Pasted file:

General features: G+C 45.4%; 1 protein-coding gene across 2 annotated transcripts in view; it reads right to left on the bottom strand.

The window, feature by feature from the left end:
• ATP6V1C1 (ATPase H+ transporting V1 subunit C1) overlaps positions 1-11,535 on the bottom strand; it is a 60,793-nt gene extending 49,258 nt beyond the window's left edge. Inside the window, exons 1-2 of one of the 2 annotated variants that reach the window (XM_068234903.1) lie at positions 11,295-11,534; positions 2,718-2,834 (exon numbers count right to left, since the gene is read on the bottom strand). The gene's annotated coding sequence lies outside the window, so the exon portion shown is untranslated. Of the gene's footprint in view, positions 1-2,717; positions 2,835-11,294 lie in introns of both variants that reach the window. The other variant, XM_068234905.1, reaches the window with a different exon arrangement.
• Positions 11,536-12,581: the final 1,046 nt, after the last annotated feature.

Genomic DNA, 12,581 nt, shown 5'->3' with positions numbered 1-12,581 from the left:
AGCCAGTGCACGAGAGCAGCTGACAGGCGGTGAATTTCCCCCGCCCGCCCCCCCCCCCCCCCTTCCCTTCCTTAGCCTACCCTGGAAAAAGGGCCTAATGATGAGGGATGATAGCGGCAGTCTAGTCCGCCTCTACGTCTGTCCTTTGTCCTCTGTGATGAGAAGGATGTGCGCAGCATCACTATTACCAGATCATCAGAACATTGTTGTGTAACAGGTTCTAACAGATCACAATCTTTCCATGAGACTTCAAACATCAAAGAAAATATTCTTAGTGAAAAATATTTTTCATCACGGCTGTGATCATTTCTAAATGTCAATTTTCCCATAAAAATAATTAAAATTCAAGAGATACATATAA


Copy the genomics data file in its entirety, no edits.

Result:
General features: G+C 45.4%; 1 protein-coding gene across 2 annotated transcripts in view; it reads right to left on the bottom strand.

The window, feature by feature from the left end:
• ATP6V1C1 (ATPase H+ transporting V1 subunit C1) overlaps positions 1-11,535 on the bottom strand; it is a 60,793-nt gene extending 49,258 nt beyond the window's left edge. Inside the window, exons 1-2 of one of the 2 annotated variants that reach the window (XM_068234903.1) lie at positions 11,295-11,534; positions 2,718-2,834 (exon numbers count right to left, since the gene is read on the bottom strand). The gene's annotated coding sequence lies outside the window, so the exon portion shown is untranslated. Of the gene's footprint in view, positions 1-2,717; positions 2,835-11,294 lie in introns of both variants that reach the window. The other variant, XM_068234905.1, reaches the window with a different exon arrangement.
• Positions 11,536-12,581: the final 1,046 nt, after the last annotated feature.

Genomic DNA, 12,581 nt, shown 5'->3' with positions numbered 1-12,581 from the left:
AGCCAGTGCACGAGAGCAGCTGACAGGCGGTGAATTTCCCCCGCCCGCCCCCCCCCCCCCCCTTCCCTTCCTTAGCCTACCCTGGAAAAAGGGCCTAATGATGAGGGATGATAGCGGCAGTCTAGTCCGCCTCTACGTCTGTCCTTTGTCCTCTGTGATGAGAAGGATGTGCGCAGCATCACTATTACCAGATCATCAGAACATTGTTGTGTAACAGGTTCTAACAGATCACAATCTTTCCATGAGACTTCAAACATCAAAGAAAATATTCTTAGTGAAAAATATTTTTCATCACGGCTGTGATCATTTCTAAATGTCAATTTTCCCATAAAAATAATTAAAATTCAAGAGATACATATAA